In 18th century France a young painter, Marianne, is commissioned to do the wedding portrait of Héloïse without her knowing. Therefore, Marianne must observe her model by day to paint her portrait at night. Day by day, the two women become closer as they share Héloïse's last moments of freedom before the impending wedding.
The literal translation of the original title is, "Portrait of the Young Girl on Fire." One suspects that "the Young Girl" was changed to "a Lady" for the English title of the film in order to evoke the Henry James novel, "The Portrait of a Lady." See more »
Marianne's brushwork is not of the late 18th century; it is a more modern style. See more »
We were walking by the cliffs. She was behind me and vanished. I saw her broken body below.
Did you see her fall?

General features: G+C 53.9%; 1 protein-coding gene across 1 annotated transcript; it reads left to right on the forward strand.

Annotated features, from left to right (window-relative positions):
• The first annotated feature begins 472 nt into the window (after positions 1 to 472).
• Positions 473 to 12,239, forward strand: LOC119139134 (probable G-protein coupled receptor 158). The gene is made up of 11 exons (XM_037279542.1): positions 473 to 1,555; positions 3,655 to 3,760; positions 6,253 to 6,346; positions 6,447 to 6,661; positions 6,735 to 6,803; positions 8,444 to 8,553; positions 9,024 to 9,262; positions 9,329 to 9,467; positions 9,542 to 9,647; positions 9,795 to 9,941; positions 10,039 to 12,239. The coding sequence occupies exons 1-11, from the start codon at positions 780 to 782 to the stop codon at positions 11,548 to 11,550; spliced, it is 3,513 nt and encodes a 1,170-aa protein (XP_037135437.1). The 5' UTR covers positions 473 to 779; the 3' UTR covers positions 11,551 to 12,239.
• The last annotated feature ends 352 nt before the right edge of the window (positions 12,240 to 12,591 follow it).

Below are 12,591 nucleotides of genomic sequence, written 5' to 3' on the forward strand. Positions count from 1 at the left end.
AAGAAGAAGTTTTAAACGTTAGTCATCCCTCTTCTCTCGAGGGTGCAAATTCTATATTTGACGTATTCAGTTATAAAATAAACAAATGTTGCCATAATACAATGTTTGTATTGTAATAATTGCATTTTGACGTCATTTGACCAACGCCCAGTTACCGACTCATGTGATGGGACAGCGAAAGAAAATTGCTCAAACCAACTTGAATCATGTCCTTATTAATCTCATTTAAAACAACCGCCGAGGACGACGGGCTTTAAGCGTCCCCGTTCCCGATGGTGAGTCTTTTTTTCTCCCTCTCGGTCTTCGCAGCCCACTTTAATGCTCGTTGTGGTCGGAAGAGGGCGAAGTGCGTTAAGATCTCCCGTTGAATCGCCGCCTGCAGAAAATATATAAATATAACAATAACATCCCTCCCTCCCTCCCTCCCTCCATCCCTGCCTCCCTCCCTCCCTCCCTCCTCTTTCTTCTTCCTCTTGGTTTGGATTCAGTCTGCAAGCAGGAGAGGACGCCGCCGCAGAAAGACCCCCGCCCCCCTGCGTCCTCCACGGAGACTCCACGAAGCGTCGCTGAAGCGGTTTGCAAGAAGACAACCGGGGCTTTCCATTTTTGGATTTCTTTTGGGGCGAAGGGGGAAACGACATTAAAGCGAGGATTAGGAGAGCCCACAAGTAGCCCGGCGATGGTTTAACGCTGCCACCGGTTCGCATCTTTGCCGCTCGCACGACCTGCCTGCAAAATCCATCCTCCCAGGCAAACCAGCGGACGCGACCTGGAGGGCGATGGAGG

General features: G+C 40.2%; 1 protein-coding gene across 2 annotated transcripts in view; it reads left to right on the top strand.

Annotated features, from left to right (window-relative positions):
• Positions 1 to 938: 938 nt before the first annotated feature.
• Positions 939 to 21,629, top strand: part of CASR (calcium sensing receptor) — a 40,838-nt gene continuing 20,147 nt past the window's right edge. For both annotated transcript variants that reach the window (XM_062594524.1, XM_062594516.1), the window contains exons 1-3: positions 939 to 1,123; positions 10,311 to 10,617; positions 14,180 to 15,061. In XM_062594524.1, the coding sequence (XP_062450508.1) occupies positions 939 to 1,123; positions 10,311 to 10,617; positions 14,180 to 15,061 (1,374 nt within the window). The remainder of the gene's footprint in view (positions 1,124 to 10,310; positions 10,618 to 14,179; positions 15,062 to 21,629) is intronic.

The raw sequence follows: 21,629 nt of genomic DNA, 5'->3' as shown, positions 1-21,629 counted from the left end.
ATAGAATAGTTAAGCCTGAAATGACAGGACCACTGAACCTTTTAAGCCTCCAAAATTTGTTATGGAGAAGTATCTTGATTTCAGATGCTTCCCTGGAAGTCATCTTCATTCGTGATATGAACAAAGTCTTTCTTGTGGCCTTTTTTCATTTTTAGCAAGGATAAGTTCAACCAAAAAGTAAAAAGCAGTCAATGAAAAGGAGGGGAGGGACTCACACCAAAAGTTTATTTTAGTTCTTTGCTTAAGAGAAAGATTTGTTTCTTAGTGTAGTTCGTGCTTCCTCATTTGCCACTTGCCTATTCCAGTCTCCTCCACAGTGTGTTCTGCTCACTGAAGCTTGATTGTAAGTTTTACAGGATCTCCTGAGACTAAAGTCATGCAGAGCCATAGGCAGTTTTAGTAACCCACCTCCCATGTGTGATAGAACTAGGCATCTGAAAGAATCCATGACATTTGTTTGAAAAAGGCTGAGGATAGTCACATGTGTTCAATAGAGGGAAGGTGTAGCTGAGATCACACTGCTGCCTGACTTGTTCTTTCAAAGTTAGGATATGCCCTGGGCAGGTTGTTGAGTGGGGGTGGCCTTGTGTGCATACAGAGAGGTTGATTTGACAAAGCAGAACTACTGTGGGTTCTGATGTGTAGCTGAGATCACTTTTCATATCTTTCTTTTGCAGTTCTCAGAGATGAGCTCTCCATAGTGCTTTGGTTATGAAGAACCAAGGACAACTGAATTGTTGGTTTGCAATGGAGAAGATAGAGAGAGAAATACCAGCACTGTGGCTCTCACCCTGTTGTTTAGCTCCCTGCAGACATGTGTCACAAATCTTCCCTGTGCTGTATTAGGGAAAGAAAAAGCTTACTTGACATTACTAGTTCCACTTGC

No. I think she jumped.
Why do you think that?
She didn't cry out.
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Concerto No. 2 for violin in G minor, Op. 8, RV 315, L'Estate
Composed by Antonio Vivaldi
Performed by La Serenissima, Adrian Chandler (director/violin) See more »
I cannot recall the last time I watched a film that had me utterly mesmerised from the very start to the very end without a single interruption. Everything about this film is so lovingly crafted, from the nuanced and commanding central performances to the cinematography and subtly woven storyline - they all combine to produce a genuine piece of cinematic art. The lighting and palette drew inspiration from 18th century paintings, there are scenes in this film that will stay with me fore some time... and the slowly building inevitable climax to the story is heart achingly gratifying. An utterly original and beautiful instant classic that somehow didn't capture the attention of the Oscars Academy!
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